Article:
1971 Domaine Bonneau du Martray Corton Grand Cru


Continuing my quest to taste every wine from my birth-year, I took a bottle of 1971 Corton Grand Cru from Domaine Bonneau du Martray to a La Paulée back in the days when people could crowd into an enclosed space without masks, share bottles and sing meaningless songs at the top of their voices. It is well known to be a fecund vintage for red Burgundy, though I was somewhat tentative about this bottle since I have little experience with their wines from this era. “The red wine has been a disappointment for far too long,” opined Clive Coates MW in his indispensable Côte d’Or tome, suggesting that the vines were too young and that unsuitable clonal material had a tendency to suffer rot due to the parcel location at the bottom of the slope where a wall could inhibit air circulation. Well, as it turned out, I had nothing to worry about.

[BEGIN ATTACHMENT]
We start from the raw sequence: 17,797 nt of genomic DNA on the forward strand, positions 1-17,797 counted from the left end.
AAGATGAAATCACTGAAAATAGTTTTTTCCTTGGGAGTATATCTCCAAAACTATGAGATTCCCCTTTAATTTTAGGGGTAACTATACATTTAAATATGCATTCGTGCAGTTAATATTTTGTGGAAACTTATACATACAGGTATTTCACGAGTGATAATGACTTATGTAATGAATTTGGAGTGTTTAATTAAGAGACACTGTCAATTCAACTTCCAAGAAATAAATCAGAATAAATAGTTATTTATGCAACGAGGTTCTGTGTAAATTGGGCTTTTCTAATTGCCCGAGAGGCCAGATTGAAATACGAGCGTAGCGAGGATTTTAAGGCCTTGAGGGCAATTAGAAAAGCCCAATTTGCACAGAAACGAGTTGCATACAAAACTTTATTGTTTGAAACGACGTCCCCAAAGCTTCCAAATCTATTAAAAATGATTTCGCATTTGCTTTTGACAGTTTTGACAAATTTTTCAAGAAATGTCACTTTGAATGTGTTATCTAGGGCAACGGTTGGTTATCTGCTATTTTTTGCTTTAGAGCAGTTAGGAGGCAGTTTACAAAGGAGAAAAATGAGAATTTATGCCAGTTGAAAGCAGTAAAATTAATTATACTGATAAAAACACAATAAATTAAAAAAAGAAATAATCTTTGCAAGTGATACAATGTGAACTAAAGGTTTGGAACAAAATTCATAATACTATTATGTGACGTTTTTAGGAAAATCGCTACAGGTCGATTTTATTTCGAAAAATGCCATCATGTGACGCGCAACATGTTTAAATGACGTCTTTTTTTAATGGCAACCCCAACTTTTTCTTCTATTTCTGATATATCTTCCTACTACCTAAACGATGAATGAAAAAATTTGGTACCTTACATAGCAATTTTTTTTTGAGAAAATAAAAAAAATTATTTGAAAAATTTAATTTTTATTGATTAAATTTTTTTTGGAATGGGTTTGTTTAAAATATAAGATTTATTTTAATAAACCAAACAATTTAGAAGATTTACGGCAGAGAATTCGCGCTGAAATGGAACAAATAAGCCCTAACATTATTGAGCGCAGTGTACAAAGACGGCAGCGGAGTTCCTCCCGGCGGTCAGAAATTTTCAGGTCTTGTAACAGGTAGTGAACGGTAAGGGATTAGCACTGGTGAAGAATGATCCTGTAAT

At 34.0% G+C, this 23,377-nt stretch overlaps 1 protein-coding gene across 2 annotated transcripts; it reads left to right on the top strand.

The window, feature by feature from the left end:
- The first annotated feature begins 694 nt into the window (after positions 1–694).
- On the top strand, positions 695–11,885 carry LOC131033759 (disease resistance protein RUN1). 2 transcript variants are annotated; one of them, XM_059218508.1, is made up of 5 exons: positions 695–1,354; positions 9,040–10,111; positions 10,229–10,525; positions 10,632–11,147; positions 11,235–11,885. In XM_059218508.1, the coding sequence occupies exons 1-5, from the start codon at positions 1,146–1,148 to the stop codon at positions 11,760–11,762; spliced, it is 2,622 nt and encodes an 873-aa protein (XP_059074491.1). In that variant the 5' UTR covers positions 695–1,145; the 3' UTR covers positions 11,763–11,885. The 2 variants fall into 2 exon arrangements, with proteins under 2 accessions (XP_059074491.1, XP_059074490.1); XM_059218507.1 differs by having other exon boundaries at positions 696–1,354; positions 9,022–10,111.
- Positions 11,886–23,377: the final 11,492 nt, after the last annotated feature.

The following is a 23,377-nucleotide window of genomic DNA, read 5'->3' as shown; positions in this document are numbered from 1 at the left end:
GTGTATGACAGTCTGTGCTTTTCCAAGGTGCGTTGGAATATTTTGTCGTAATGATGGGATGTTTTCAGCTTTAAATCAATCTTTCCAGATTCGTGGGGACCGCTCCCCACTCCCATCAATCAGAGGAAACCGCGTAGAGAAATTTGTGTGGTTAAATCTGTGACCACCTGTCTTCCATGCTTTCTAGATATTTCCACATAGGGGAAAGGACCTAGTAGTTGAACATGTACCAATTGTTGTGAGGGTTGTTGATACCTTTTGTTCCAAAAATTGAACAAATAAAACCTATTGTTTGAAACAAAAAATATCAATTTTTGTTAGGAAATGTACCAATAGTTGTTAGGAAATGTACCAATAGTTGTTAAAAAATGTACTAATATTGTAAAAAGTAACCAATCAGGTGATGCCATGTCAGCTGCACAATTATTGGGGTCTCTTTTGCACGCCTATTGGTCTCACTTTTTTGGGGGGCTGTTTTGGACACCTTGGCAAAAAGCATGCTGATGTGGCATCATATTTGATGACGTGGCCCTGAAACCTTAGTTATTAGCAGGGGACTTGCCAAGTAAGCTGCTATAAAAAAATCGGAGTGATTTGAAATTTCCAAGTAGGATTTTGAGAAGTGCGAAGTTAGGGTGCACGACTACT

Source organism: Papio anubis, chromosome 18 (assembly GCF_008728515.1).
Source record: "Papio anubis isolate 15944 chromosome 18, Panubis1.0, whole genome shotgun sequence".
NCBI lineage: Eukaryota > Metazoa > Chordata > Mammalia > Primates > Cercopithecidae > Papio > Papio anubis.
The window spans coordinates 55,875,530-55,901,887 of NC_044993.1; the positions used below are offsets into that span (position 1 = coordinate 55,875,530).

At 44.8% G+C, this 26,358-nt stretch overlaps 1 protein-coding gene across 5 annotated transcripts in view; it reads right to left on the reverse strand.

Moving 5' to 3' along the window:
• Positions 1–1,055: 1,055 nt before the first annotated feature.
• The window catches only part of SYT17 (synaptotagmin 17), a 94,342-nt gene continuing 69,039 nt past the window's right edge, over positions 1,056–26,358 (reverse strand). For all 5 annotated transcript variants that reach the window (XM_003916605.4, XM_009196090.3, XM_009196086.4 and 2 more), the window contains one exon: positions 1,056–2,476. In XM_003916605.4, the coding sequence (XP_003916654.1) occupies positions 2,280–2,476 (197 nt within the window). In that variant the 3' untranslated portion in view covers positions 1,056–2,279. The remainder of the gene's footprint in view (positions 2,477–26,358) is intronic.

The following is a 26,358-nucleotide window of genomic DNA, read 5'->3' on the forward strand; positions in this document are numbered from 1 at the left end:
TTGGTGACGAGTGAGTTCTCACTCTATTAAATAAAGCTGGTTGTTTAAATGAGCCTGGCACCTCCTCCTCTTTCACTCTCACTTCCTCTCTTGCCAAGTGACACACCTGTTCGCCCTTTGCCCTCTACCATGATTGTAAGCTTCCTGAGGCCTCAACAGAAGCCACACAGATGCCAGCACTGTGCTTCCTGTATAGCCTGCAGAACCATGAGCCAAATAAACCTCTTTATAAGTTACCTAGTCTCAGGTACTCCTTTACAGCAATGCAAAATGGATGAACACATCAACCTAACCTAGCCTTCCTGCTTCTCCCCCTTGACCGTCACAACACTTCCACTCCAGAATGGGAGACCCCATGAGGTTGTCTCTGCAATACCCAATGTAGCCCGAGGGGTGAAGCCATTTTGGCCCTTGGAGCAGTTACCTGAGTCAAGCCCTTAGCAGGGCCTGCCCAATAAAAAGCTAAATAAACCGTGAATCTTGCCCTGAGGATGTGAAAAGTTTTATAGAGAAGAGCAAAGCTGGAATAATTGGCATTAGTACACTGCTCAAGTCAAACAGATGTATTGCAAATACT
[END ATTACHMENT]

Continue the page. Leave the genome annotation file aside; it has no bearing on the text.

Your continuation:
The wine shows moderate bricking and is clear and healthy in colour. The nose gently unfurls with enticing vestiges of red berry fruit commingling with tea leaves, damp moss and forest floor scents. It almost “purrs” with intensity. The palate is beautifully balanced and whilst not loaded with fruit, there is certainly presence and weight after almost half a century. Harmonious and elegant with just a touch of piquancy on the finish, this delightful Corton refuses to lie in the shadow of its more famous white sibling in Corton-Charlemagne. Provenance probably played a part in its impressive showing, having come from a fine cool cellar, but this bottle proves (once again) that those 1971s just don’t let you down. 93/Drink 2021-2030.